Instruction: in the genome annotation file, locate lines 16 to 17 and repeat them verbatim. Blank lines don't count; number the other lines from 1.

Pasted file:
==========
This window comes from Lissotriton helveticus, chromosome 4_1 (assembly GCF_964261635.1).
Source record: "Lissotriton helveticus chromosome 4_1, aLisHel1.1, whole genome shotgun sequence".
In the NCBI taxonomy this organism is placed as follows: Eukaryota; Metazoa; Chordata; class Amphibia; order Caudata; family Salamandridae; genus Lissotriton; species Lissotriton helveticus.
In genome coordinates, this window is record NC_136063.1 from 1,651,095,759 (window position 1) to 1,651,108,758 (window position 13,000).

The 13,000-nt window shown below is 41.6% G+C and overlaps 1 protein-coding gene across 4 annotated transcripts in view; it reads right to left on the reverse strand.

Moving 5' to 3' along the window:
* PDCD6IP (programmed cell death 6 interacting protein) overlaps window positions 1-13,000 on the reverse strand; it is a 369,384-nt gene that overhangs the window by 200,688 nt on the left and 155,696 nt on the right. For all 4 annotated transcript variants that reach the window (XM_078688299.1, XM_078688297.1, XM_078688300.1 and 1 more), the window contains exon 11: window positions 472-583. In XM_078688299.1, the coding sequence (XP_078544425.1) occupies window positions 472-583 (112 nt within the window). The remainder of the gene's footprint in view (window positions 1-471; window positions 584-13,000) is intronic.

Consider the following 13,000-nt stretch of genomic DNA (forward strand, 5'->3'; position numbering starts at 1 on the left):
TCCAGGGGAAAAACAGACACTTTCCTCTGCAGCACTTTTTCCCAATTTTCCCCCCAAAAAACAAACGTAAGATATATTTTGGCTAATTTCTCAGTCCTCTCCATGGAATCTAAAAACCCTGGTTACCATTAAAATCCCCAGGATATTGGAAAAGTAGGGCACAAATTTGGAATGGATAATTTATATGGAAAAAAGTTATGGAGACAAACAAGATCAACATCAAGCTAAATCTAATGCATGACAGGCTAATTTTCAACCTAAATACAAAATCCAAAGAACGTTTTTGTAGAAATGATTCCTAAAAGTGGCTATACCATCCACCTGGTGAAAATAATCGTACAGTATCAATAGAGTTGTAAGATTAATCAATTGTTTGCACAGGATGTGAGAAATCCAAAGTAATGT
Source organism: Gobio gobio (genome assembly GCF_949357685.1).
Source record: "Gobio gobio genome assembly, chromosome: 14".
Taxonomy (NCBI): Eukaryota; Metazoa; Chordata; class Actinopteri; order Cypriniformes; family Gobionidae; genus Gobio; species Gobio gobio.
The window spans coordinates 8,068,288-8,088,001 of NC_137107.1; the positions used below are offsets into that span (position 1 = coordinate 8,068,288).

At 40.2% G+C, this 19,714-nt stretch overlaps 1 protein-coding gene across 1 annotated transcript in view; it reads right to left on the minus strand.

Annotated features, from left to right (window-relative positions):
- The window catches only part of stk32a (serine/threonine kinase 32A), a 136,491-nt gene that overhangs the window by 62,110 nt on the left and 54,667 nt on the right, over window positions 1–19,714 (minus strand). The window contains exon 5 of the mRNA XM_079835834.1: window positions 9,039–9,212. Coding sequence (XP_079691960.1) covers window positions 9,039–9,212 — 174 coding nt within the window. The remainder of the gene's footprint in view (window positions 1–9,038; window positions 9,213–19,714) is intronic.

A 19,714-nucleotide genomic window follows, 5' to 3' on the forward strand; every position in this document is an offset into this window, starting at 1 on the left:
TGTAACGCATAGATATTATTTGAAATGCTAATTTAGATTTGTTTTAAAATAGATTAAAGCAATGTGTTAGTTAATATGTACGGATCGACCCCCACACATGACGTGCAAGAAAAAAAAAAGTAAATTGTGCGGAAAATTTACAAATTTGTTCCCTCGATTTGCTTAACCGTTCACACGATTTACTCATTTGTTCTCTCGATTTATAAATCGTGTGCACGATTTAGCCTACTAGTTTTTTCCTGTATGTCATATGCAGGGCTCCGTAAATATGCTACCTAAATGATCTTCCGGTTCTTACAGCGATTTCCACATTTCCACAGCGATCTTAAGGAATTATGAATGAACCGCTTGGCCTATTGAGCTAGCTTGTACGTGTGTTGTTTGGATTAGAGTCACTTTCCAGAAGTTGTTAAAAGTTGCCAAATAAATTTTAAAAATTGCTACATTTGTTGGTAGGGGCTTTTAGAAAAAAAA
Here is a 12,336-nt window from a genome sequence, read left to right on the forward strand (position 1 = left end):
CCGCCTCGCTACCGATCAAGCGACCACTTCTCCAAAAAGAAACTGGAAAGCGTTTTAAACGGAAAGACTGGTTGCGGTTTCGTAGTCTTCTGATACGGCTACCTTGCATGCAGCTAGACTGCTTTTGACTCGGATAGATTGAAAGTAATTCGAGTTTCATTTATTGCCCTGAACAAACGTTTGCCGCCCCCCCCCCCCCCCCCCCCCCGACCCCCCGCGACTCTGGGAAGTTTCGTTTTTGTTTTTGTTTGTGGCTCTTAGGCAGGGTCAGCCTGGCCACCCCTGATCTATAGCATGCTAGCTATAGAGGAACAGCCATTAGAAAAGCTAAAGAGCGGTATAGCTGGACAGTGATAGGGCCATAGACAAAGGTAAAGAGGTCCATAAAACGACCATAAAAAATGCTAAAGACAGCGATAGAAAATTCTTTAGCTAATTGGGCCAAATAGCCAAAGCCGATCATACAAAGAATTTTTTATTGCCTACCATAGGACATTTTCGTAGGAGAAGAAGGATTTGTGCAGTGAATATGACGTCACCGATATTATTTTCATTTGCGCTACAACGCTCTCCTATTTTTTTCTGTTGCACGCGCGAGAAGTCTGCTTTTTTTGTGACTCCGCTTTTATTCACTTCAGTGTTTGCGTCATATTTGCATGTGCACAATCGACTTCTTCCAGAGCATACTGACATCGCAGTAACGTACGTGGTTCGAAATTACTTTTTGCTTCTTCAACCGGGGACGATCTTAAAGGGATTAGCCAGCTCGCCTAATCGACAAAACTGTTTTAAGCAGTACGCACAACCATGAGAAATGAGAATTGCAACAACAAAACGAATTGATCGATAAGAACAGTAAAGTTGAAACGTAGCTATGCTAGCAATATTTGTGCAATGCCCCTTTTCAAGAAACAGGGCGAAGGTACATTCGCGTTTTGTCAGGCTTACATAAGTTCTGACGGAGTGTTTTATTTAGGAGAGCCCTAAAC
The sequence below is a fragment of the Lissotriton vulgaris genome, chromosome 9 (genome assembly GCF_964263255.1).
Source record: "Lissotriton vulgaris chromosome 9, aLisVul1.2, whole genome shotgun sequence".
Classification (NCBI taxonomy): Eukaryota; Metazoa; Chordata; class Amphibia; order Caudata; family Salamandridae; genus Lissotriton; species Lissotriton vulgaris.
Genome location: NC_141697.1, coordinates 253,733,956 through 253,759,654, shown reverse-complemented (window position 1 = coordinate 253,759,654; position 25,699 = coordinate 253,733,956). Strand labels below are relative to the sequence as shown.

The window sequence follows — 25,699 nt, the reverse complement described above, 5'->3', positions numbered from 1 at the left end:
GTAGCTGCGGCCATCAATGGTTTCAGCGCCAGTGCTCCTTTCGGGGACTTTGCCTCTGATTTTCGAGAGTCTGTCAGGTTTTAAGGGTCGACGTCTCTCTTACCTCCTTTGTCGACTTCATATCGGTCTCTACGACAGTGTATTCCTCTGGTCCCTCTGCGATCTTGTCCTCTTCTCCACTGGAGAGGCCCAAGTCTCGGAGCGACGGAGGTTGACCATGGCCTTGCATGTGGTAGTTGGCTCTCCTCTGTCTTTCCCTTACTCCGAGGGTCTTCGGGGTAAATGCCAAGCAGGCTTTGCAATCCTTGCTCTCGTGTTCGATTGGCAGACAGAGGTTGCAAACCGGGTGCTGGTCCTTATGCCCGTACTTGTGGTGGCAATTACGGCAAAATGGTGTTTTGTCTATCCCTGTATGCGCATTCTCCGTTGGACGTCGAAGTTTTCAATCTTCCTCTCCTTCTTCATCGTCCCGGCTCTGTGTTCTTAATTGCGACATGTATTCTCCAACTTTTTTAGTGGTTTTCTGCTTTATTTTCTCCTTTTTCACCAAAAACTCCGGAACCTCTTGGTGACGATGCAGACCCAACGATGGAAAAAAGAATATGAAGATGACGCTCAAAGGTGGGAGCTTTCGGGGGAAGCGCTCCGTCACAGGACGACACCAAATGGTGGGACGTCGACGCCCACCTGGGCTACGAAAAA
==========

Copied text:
- The window catches only part of stk32a (serine/threonine kinase 32A), a 136,491-nt gene that overhangs the window by 62,110 nt on the left and 54,667 nt on the right, over window positions 1–19,714 (minus strand). The window contains exon 5 of the mRNA XM_079835834.1: window positions 9,039–9,212. Coding sequence (XP_079691960.1) covers window positions 9,039–9,212 — 174 coding nt within the window. The remainder of the gene's footprint in view (window positions 1–9,038; window positions 9,213–19,714) is intronic.

A 19,714-nucleotide genomic window follows, 5' to 3' on the forward strand; every position in this document is an offset into this window, starting at 1 on the left: